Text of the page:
By Cam Huffman
The last three games have greatly changed the fortunes of the West Virginia University basketball team.
Listed as one of the last four teams in the NCAA Tournament in Joe Lunardi’s “Bracketology” on ESPN after a 102-77 thrashing of No. 11 Iowa State on Feb. 10, the Mountaineers are nowhere to be found on Lunardi’s most recent list — not even in among the eight teams on the outside looking in — after a three-game losing streak.
But there’s still plenty of motivation left for WVU (15-13, 7-8 Big 12) as it approaches the final three games of the regular season, beginning today at home against TCU.
The NCAA hopes are slim at this point, but there’s still a chance. With games at Oklahoma (No. 25 RPI) and at home against Kansas (No. 1 RPI) left on the schedule, there’s still a chance to greatly improve the resumé, and there will likely be other quality opponents ahead in the Big 12 tournament.
A winning record in the No. 1 RPI conference in the country, Mountaineer head coach Bob Huggins believes, would be difficult to ignore.
The more immediate focus, though, is on the Big 12 standings, where the Mountaineers currently sit sixth, a game ahead of Baylor and Oklahoma State. That sixth spot is a valuable one, considering the top six teams will get byes in the 10-team Big 12 tournament.
Any late run for WVU has to begin with a win today against the conference’s bottom team. TCU (9-18, 0-15 Big 12) will bring a 16-game Big 12 losing streak to Morgantown for today’s 1:30 p.m. tip. The Horned Frogs are 2-31 in Big 12 play since joining the league prior to the 2012-13 season.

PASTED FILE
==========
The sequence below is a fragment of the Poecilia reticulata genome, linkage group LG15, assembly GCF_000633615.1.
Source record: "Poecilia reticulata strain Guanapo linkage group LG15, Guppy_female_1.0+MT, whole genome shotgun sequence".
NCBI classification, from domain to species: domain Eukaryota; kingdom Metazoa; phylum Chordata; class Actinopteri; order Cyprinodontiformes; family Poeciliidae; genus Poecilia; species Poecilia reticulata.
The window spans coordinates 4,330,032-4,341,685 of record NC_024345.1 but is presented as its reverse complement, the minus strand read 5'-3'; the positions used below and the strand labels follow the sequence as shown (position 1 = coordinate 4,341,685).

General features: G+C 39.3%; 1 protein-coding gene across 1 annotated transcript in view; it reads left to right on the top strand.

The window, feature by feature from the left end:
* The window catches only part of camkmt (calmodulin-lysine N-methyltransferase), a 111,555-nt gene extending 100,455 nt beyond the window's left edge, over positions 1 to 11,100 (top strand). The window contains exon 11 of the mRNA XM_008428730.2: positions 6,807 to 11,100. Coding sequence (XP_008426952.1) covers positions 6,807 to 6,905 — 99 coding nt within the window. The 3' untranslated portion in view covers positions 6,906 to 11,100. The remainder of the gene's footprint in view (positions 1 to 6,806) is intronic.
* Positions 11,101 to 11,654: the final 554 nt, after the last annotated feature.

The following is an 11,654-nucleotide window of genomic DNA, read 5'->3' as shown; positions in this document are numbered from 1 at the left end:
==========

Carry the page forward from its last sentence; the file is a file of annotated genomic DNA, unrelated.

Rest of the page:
That doesn’t mean head coach Trent Johnson’s club hasn’t been competitive. When the Mountaineers and Horned Frogs got together in Fort Worth, Texas on Jan. 4, WVU had to hold on for dear life down the stretch to claim a 74-69 win. TCU lost to then-No. 25 Oklahoma by just nine in late January and came within five points of upsetting then No. 15 Texas on Feb. 4.
Kyan Anderson is the Horned Frog’s top offensive threat. The junior guard is averaging 16.9 points and 4.6 assists per game, both team highs. Junior forward Amric Fields is averaging 13.1 points and 6.1 rebounds.
“They try to control the game with their offense, and Anderson’s very good,” said Huggins. “They try to keep in manageable.”
There are clearly some problems with the TCU team, however, including scoring the basketball, where it ranks dead last in the Big 12 with 63.9 points per game. That could be a welcome break for a WVU team that’s next-to-last in scoring defense, allowing nearly 74 points per outing, including more than 80 in each of its last three games.
TCU is also last in rebounding, another area that has hurt the Mountaineers this season.
Already thin as far as quality depth, WVU will play its third straight game without sophomore guard Terry Henderson, who is out with an undisclosed illness.
The bulk of the offense will have to come from Juwan State and Eron Harris, who rank second and third in the conference in points per game. Staten, a junior point guard, is averaging 18.1 points per game and leads the league with 5.96 assists per contest. Harris, a sophomore guard, is averaging 18 points per outing and is third in the Big 12 with 77 made 3-pointers this season.
“We’re still playing with a lot of effort,” said Huggins. “That hasn’t really been a problem. We’re just a little short handed, and we have to make shots and play better on the defensive end.”
Today’s game will be broadcast live on ROOT Sports.
— E-mail: firstname.lastname@example.org and follow on Twitter @CamHuffmanRH.